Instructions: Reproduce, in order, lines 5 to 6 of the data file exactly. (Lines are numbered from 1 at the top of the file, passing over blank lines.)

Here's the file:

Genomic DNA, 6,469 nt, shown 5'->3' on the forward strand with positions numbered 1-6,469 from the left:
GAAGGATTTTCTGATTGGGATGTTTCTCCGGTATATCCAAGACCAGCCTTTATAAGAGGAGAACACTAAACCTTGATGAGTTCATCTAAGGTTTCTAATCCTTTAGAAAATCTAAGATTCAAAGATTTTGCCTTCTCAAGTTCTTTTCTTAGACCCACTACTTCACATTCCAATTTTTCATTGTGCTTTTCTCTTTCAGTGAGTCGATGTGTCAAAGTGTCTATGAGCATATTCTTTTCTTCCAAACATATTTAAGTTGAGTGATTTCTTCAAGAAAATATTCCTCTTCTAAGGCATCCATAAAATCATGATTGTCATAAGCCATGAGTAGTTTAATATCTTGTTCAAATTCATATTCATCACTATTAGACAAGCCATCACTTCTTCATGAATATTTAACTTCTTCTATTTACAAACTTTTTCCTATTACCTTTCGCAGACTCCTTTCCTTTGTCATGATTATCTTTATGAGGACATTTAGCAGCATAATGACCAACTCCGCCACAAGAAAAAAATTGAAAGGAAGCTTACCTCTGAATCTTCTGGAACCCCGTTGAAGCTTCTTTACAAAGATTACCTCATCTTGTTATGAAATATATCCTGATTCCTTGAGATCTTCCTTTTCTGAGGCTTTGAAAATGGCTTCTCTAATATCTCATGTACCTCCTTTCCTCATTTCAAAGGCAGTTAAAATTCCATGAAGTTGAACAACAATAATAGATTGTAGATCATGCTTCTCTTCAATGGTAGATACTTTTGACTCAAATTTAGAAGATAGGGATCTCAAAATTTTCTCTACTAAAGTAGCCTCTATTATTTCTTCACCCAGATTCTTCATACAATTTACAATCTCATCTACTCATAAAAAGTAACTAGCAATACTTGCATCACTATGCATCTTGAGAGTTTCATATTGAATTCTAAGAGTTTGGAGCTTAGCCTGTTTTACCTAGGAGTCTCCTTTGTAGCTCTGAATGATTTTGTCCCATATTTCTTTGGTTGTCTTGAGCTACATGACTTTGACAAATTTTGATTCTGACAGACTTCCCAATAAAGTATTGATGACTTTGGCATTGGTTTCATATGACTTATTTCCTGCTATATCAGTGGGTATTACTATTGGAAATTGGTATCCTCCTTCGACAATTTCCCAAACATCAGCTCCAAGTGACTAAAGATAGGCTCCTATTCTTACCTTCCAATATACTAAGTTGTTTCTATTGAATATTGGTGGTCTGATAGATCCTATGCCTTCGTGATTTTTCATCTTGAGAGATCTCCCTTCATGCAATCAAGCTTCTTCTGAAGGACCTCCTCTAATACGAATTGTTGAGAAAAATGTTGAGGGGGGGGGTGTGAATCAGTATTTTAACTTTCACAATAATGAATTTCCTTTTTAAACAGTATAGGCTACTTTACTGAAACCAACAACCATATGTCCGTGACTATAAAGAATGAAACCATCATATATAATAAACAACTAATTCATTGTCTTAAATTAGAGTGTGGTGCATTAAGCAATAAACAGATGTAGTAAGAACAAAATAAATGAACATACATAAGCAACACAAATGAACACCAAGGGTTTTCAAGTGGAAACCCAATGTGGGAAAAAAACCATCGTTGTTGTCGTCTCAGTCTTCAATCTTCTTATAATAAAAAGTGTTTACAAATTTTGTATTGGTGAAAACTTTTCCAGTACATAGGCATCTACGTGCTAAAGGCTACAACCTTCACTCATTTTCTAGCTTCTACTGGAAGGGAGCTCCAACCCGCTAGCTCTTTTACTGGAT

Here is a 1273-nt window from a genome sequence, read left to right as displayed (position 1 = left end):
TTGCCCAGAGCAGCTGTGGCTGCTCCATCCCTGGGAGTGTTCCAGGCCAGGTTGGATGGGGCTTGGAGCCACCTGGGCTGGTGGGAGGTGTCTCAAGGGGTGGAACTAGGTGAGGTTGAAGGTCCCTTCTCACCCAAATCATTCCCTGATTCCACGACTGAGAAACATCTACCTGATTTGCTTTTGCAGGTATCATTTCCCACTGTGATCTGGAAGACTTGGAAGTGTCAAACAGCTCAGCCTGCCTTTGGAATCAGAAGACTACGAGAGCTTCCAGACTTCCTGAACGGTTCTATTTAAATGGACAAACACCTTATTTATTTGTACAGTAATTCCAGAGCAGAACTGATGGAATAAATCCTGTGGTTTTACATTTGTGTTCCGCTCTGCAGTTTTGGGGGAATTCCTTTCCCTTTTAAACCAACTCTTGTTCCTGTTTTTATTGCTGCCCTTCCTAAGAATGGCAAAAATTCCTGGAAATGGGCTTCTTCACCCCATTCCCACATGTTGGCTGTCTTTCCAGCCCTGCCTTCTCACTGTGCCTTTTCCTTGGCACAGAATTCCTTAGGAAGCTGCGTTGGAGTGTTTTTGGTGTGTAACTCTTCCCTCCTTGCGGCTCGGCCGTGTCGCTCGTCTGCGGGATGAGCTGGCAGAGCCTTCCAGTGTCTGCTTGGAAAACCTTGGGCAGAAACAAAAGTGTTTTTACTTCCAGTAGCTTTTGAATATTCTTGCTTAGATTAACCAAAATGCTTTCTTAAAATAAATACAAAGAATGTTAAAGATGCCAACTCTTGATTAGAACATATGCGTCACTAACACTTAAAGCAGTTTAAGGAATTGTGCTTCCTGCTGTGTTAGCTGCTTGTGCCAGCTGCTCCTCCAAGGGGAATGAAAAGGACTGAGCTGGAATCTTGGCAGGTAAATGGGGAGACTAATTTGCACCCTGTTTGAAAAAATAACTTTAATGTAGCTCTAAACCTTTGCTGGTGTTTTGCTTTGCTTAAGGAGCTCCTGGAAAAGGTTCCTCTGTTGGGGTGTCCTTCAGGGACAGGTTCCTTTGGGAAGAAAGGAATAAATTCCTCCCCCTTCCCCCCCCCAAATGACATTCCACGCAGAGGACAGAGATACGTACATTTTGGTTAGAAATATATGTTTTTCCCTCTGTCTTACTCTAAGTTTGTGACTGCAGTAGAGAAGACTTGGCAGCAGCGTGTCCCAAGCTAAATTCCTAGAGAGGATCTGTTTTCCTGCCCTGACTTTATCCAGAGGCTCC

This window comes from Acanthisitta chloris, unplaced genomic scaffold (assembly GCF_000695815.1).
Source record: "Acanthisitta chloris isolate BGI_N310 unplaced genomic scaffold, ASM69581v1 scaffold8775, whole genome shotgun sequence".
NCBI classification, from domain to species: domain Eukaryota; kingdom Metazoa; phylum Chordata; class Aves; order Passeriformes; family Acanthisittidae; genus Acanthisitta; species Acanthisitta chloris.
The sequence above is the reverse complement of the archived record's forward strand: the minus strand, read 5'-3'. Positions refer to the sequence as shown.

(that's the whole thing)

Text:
This window comes from Acanthisitta chloris, unplaced genomic scaffold (assembly GCF_000695815.1).
Source record: "Acanthisitta chloris isolate BGI_N310 unplaced genomic scaffold, ASM69581v1 scaffold8775, whole genome shotgun sequence".